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MUSICIAN Born:

Neal Miner

Neal Miner was introduced to the world of jazz by his first teacher – his father Bill Miner, a respected jazz record collector and discographer. Bill's love of jazz kindled a passion in his son from an early age. Bill shared the music of his vast record collection, took Neal to clubs and concerts, and ensured he received the best musical instruction. Born and raised in Manhattan, Neal received his high school diploma from the Interlochen Arts Academy, and attended the Manhattan School of Music. Most notable of his private teachers were classical bassist, Orin O’Brien of the New York Philharmonic, and jazz bassist, John Webber. Since the age of 19, Neal has been a solid fixture on the New York City jazz scene and is a favored bassist to a host of musicians, both rising jazz stars (Larry Goldings, Harry Allen, Russell Malone, Peter Bernstein, David Hazeltine, Dena DeRose, Ann Hampton Callaway, Loston Harris), and jazz legends (James Moody, Frank Wess, David Allyn, Eddie Locke, Etta Jones, Bob Dorough, Warren Vaché)

You're It!

Label: Cellar Live
Released: 2020
Track listing: You're It; These Foolish Things; Blondie's Waltz; What A Difference A Day Makes; I'll Let You Know; For Heavens Sake; Afternoon In Paris; You've Changed; Fried Pies.

ARTICLE: ALBUM REVIEW

Mike Melito/Dino Losito Quartet: You're It!

Read "You're It!" reviewed by Jack Bowers

The album cover says “Mike Melito / Dino Losito Quartet." What it does not say is that drummer Melito and pianist Losito have at their beck-and-call an awesome secret weapon, Philadelphia-based tenor saxophonist Larry McKenna, a phenom from the Lester Young school of elegant swinging whose voice on the horn is as debonair and persuasive as ...

ARTICLE: ALBUM REVIEW

The Mike Melito / Dino Losito Quartet: You're It!

Read "You're It!" reviewed by David A. Orthmann

Moderation is a virtue which pervades You're It!, a date co-led by drummer Mike Melito and pianist Dino Losito. It is a pleasure--and a relief—to hear a bop-influenced recording in which jazzmen (three in their middle years and one octogenarian) transcend influences and forge their own standards of performance. The record is impressive in part because ...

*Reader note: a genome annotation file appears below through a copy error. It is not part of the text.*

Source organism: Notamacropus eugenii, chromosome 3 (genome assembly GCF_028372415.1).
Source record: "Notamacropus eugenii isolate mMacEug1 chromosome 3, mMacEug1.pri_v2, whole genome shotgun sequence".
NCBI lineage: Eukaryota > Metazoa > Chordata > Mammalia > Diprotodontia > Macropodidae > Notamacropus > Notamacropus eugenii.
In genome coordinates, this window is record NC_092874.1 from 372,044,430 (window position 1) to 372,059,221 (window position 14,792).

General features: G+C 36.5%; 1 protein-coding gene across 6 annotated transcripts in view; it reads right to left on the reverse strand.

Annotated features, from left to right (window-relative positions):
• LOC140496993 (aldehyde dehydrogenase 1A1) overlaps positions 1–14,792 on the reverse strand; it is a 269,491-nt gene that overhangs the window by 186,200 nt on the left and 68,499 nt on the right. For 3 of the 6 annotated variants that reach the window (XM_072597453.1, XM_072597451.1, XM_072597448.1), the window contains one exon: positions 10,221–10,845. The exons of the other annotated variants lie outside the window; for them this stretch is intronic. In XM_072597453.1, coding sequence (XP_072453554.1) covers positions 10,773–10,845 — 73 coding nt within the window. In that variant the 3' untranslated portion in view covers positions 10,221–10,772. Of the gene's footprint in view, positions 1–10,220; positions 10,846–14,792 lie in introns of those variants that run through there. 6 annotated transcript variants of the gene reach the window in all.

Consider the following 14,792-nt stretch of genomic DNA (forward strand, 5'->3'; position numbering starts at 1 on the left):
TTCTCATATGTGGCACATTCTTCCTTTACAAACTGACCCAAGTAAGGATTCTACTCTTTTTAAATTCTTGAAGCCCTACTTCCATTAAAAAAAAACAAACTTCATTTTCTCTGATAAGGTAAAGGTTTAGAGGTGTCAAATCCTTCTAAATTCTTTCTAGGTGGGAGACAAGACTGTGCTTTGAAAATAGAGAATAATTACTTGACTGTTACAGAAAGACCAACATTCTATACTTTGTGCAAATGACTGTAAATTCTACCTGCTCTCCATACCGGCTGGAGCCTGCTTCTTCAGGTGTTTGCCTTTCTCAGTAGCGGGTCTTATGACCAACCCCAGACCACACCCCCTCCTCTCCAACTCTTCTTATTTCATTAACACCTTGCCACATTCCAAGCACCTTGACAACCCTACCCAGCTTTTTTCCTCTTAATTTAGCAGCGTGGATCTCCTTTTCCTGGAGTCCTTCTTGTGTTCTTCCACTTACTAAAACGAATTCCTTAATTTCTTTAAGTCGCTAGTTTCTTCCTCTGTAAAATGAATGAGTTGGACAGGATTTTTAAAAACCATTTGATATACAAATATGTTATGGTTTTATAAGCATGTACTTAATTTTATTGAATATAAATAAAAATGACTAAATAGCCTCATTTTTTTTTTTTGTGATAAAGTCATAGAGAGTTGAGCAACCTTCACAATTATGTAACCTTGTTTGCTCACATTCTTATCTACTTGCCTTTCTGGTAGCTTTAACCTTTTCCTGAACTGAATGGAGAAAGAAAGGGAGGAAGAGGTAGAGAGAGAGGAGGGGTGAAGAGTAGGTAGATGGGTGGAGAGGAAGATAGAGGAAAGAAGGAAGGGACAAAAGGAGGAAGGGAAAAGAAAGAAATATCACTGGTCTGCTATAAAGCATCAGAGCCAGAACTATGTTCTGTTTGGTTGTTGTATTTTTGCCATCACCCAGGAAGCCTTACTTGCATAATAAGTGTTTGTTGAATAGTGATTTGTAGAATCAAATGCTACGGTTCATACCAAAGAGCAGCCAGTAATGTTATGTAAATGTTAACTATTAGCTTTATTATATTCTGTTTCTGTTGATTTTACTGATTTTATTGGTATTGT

ARTICLE: ALBUM REVIEW

The Mike Melito/Dino Losito Quartet: You're It!

Read "You're It!" reviewed by Pierre Giroux

The bold-face names on this release are drummer Mike Melito and pianist Dino Losito. However, the name of the performer treasure is buried in quasi-mice type on the bottom of the front cover, and that is tenor saxophonist Larry McKenna. He is the difference maker. The two principals are from upstate New York and ...

ARTICLE: LIVE REVIEW

Joe Magnarelli at Smalls Jazz Club

Read "Joe Magnarelli at Smalls Jazz Club" reviewed by David A. Orthmann

Joe Magnarelli Quintet Smalls Jazz Club New York, NY September 1, 2020 One hundred days may not sound like a particularly long time in the annals of jazz or, for that matter, any human endeavor. Nevertheless, in the midst of a seemingly endless pandemic that has upended every aspect of ...

ARTICLE: IN PICTURES

Jane Monheit at The American Theatre

Read "Jane Monheit at The American Theatre" reviewed by Mark Robbins

Vocalist Jane Monheit surprised both the audience and the management at The American Theatre in Hampton, Virginia with her first holiday show of the season on November 30. Though her interpretations of the Great American Songbook and torch songs were missed, Monheit and her trio— pianist Michael Kanan, bassist Neal Miner, and drummer Joe Strasser—still moved ...

ARTICLE: ALBUM REVIEW

Charles Ruggiero & Hilary Gardner: Play The Bird And The Bee

Read "Play The Bird And The Bee" reviewed by Dan Bilawsky

If you've encountered drummer Charles Ruggiero's debut, Boom Bang, Boom Bang! (Rondette Jazz, 2014), you might've seen this coming. There, in the penultimate spot on the playlist, is a cover of The Bird and the Bee's “I'm A Broken Heart" featuring vocalist Hilary Gardner. Something of an outlier on the album, it hinted at a great ...

ARTICLE: ALBUM REVIEW

Doron Tirosh: Simply Because It's Winter

Read "Simply Because It's Winter" reviewed by David A. Orthmann

Drummer/composer Doron Tirosh's Simply Because It's Winter brings to mind the adage “good things come in small packages." The six tracks comprise a coherent piece of work in twenty-five minutes of running time. Along with pianist Michael Kanan and bassist Neal Miner, Tirosh achieves a kind of courtly, non-doctrinaire bebop essence. It's jazz that doesn't need ...

ARTICLE: ALBUM REVIEW

Sam Taylor: Along The Way

Read "Along The Way" reviewed by Jack Bowers

On almost half of the nine tracks on Along the Way, tenor saxophonist Sam Taylor's close-knit quartet is actually a quintet thanks to the emphatic presence of the renowned Philadelphia-based tenor, Larry McKenna. Taylor's impressive visitor, two months shy of his eightieth birthday when the album was recorded in May 2017, keeps on playing with the ...


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